Here’s the thing about web scraping in the travel industry: everyone knows it exists, but few know the details.
Details like how does web scraping happen and how will I know? Is web scraping just part of doing business online, or can it be stopped? And lastly, if web scraping can be stopped, should it always be stopped?
These questions and the challenge of web scraping are relevant to every player in the travel industry. Travel suppliers, OTAs and meta search sites are all being scraped. We have the data to prove it; over 30% of travel industry website visitors are web scrapers.
Google Analytics, and most other analytics tools do not automatically remove web scraper traffic, also called “bot” traffic, from your reports – so how would you know this non-human and potentially harmful traffic exists? You have to look for it.
This is a good time to note that I am CEO of a bot-blocking company called Distil Networks, and we serve the travel industry as well as digital publishers and eCommerce sites to protect against web scraping and data theft – we’re on a mission to make the web more secure.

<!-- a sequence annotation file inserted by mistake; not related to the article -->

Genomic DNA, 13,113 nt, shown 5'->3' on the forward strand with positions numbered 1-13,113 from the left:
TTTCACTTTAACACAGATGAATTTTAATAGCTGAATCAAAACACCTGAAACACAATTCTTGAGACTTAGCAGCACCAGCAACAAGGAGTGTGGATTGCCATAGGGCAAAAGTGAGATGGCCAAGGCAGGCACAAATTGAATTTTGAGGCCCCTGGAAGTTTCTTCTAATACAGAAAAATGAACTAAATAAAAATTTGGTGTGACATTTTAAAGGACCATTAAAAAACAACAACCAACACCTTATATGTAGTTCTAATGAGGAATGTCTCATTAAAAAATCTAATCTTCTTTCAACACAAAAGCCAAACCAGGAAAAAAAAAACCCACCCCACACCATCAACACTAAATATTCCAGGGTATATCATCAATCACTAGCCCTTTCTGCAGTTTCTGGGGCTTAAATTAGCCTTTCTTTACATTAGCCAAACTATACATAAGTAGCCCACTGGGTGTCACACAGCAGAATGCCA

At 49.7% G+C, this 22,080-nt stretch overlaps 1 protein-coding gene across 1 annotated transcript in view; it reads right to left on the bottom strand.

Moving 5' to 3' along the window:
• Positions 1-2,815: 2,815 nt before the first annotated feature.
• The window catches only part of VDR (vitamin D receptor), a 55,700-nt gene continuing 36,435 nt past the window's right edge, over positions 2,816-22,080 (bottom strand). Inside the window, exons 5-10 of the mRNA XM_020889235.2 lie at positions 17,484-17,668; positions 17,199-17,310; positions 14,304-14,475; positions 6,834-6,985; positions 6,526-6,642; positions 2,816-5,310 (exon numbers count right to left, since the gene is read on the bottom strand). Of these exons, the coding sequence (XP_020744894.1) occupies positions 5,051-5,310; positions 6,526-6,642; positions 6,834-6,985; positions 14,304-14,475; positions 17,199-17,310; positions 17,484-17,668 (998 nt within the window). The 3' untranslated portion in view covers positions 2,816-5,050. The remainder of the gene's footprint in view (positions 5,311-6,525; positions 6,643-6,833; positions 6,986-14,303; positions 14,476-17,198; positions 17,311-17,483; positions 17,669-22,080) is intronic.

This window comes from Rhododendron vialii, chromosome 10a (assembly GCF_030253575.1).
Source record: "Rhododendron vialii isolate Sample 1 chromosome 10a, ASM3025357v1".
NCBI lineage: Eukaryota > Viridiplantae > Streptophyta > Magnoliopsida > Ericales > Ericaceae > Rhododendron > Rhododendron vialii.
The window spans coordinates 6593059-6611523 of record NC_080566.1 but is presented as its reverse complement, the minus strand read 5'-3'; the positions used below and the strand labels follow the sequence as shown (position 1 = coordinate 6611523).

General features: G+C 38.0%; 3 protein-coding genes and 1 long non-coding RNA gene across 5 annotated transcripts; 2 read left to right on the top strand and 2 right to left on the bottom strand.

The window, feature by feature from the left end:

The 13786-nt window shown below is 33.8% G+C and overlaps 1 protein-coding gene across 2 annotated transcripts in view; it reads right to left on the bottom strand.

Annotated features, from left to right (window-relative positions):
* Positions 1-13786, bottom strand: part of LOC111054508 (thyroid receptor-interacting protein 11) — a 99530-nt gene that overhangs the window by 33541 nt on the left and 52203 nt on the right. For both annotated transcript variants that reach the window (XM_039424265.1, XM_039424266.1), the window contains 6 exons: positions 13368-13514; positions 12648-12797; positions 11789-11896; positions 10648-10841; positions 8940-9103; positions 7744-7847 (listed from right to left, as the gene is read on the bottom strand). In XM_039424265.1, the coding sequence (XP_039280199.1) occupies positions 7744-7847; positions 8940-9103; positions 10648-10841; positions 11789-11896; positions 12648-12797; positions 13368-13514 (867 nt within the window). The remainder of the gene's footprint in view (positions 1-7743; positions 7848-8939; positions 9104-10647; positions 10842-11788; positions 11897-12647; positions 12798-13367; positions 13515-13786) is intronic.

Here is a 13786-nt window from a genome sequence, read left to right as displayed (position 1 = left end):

So I am admittedly biased, but will do my best to provide an educational account of what we’ve learned to be true about web scraping in travel – and why this is an issue every travel company should at the very least be knowledgeable about.
Overall, I see an alarming lack of awareness around the prevalence of web scraping and bots in travel, and I see confusion around what to do about it. As we talk this through I’ll explain what these “bots” are, how to find them and how to manage them to better protect and leverage your travel business.
Read the full post at Tnooz.
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